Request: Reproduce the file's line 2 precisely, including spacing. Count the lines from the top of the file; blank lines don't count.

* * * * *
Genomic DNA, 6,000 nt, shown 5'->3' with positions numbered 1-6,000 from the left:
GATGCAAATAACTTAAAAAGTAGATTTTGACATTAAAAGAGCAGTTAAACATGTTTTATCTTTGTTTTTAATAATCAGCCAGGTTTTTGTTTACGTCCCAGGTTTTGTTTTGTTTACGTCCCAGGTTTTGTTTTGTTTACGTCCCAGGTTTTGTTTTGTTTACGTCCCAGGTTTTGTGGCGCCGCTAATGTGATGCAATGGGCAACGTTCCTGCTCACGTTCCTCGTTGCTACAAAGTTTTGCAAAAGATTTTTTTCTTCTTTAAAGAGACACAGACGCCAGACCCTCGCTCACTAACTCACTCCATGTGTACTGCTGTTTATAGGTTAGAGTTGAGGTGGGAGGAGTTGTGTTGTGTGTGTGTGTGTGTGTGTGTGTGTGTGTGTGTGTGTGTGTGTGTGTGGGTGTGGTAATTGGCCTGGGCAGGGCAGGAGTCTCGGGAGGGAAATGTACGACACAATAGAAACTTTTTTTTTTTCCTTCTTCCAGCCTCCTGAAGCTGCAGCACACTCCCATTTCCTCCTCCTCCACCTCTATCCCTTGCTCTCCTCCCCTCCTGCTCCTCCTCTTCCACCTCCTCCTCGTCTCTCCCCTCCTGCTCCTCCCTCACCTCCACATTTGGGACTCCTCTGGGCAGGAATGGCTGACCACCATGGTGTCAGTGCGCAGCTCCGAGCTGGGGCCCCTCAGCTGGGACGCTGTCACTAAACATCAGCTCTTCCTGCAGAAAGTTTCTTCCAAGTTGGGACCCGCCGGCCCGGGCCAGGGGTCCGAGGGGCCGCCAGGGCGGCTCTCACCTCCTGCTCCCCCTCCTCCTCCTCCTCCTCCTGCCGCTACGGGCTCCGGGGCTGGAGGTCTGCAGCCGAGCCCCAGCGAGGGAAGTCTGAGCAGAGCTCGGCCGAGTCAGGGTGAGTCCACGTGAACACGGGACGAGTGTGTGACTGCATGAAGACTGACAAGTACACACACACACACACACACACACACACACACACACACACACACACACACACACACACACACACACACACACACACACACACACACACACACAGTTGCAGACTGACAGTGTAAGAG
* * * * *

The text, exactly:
GATGCAAATAACTTAAAAAGTAGATTTTGACATTAAAAGAGCAGTTAAACATGTTTTATCTTTGTTTTTAATAATCAGCCAGGTTTTTGTTTACGTCCCAGGTTTTGTTTTGTTTACGTCCCAGGTTTTGTTTTGTTTACGTCCCAGGTTTTGTTTTGTTTACGTCCCAGGTTTTGTGGCGCCGCTAATGTGATGCAATGGGCAACGTTCCTGCTCACGTTCCTCGTTGCTACAAAGTTTTGCAAAAGATTTTTTTCTTCTTTAAAGAGACACAGACGCCAGACCCTCGCTCACTAACTCACTCCATGTGTACTGCTGTTTATAGGTTAGAGTTGAGGTGGGAGGAGTTGTGTTGTGTGTGTGTGTGTGTGTGTGTGTGTGTGTGTGTGTGTGTGTGTGTGTGGGTGTGGTAATTGGCCTGGGCAGGGCAGGAGTCTCGGGAGGGAAATGTACGACACAATAGAAACTTTTTTTTTTTCCTTCTTCCAGCCTCCTGAAGCTGCAGCACACTCCCATTTCCTCCTCCTCCACCTCTATCCCTTGCTCTCCTCCCCTCCTGCTCCTCCTCTTCCACCTCCTCCTCGTCTCTCCCCTCCTGCTCCTCCCTCACCTCCACATTTGGGACTCCTCTGGGCAGGAATGGCTGACCACCATGGTGTCAGTGCGCAGCTCCGAGCTGGGGCCCCTCAGCTGGGACGCTGTCACTAAACATCAGCTCTTCCTGCAGAAAGTTTCTTCCAAGTTGGGACCCGCCGGCCCGGGCCAGGGGTCCGAGGGGCCGCCAGGGCGGCTCTCACCTCCTGCTCCCCCTCCTCCTCCTCCTCCTCCTGCCGCTACGGGCTCCGGGGCTGGAGGTCTGCAGCCGAGCCCCAGCGAGGGAAGTCTGAGCAGAGCTCGGCCGAGTCAGGGTGAGTCCACGTGAACACGGGACGAGTGTGTGACTGCATGAAGACTGACAAGTACACACACACACACACACACACACACACACACACACACACACACACACACACACACACACACACACACACACACACACACACACACACACACAGTTGCAGACTGACAGTGTAAGAG